Monday, September 5, 2011

Graveland - The Celtic Winter (1994)

The Celtic Winter is the sixth demo release from the Polish Black Metal band, Graveland. It has been issued in various forms, as a cassette demo, an MCD and even on CD as a full-length. While many consider this 1994 album to be the band's first L.P., it is not officially so. Regardless of this, it stands as Graveland's finest release and the most valuable musical contribution Rob Darken made to the Black Metal scene.

"The Gates to the Kingdom of Darkness" was the first Graveland song I ever heard, and I immediately likened it to Burzum, for some reason. This is one of the better songs that the band has ever recorded and it gave me somewhat of a wrong impression, as far as this band was concerned. It created expectations that I don't think they ever managed to live up to, which is a shame since the band has put out some decent stuff.

Musically, this comes off as owing a lot to the Norwegian Black Metal scene. In some ways, it gives the impression of being what Emperor would sound like without all of the synth overpowering the mix. Thankfully, the guitars are the most dominant instrument, as they should be. However, the music is rather bare and the riffs are not all that memorable. There are no icy cold tremolo riffs, which may be disappointing for some. The band appears to shine the most during the slower sections, which are sometimes accompanied by bits of keyboard effects. This is done to assist with creating a dark and obscure atmosphere, though it does not fully live up to its potential. The drumming is a little annoying, at times, including some strange polka beats. As for the vocals are in the typical style of the era, not really standing out from the rest of their peers, but suiting the music just fine.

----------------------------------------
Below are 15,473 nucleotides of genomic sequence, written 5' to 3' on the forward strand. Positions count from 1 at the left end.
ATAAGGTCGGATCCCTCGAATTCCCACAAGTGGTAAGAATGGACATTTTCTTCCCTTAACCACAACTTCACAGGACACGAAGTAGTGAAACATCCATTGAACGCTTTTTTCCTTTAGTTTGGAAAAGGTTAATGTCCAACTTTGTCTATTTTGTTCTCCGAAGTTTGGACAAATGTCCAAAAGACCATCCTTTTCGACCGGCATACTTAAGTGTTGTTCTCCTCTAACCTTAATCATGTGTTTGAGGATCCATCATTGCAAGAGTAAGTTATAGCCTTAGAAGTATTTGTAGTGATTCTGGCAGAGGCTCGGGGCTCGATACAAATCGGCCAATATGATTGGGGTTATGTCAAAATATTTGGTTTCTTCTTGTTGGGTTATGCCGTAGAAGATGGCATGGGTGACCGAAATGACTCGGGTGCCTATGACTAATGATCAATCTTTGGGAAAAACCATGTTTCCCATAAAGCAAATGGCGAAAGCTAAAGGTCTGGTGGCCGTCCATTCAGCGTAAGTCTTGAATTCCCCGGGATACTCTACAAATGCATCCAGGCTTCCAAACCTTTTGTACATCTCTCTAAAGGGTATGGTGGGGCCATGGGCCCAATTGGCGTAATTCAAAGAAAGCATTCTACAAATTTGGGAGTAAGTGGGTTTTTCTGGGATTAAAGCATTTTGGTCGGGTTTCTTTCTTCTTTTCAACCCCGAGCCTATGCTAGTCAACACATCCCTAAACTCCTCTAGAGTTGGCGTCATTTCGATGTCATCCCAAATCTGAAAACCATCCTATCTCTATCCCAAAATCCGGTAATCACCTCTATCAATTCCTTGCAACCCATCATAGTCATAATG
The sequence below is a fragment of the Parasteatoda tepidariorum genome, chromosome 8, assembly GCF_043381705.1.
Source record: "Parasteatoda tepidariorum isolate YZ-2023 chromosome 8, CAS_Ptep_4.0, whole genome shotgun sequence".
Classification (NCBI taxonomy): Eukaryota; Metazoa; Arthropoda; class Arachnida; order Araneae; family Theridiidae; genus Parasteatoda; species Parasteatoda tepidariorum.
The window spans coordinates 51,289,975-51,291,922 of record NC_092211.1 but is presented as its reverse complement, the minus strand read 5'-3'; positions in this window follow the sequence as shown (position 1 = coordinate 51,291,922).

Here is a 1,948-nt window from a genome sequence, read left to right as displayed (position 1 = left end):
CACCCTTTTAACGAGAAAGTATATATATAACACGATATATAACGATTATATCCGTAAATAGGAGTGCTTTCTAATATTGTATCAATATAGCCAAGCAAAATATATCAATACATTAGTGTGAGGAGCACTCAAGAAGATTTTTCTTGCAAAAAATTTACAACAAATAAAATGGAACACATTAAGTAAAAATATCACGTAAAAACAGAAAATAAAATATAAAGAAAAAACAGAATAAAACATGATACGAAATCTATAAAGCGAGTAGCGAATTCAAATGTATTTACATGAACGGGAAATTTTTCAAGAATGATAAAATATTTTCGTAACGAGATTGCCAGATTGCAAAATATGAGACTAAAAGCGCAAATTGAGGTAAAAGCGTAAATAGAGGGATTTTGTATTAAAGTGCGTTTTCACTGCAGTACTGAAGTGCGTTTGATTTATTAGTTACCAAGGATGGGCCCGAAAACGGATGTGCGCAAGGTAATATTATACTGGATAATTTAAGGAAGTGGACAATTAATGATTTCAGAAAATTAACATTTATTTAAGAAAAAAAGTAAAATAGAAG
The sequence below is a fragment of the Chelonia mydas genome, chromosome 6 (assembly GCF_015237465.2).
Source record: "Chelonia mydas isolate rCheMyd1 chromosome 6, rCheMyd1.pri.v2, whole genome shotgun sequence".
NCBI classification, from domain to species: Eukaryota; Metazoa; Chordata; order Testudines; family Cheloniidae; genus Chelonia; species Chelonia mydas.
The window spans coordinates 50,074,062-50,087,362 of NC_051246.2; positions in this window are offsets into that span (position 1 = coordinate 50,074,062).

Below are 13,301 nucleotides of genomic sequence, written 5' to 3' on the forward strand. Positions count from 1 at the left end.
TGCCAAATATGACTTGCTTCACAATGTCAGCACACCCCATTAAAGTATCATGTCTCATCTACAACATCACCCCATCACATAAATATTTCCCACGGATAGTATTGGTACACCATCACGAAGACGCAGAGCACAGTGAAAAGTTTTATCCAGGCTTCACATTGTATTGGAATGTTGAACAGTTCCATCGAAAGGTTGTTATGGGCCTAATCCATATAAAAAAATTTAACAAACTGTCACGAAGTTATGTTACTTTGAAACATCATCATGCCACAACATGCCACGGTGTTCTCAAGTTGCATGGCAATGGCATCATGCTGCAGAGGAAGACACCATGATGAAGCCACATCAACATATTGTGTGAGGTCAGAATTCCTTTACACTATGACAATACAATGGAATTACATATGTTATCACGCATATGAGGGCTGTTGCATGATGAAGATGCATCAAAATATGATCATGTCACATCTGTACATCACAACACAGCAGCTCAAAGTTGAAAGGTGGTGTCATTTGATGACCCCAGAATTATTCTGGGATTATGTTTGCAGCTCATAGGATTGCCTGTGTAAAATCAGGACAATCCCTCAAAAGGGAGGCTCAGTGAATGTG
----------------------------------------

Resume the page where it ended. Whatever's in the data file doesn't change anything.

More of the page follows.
The album flows well enough, beginning with a brief intro and a couple faster-paced songs. Due to the awkward nature of the playing, it never really seems to fully accomplish what it is aiming for, but the results aren't bad. Things slow down a bit near the middle and then, after a short interlude, the final pieces are at a much slower tempo, more suitable for a funeral. Highlights include "The Night of Fullmoon" and "The Return of Funeral Winds". While it does not match up to many of the other albums released that year, such as Transilvanian Hunger, Hvis Lyset Tar Oss, or Pentagram, The Celtic Winter is a solid album and a good representation of what Graveland was all about.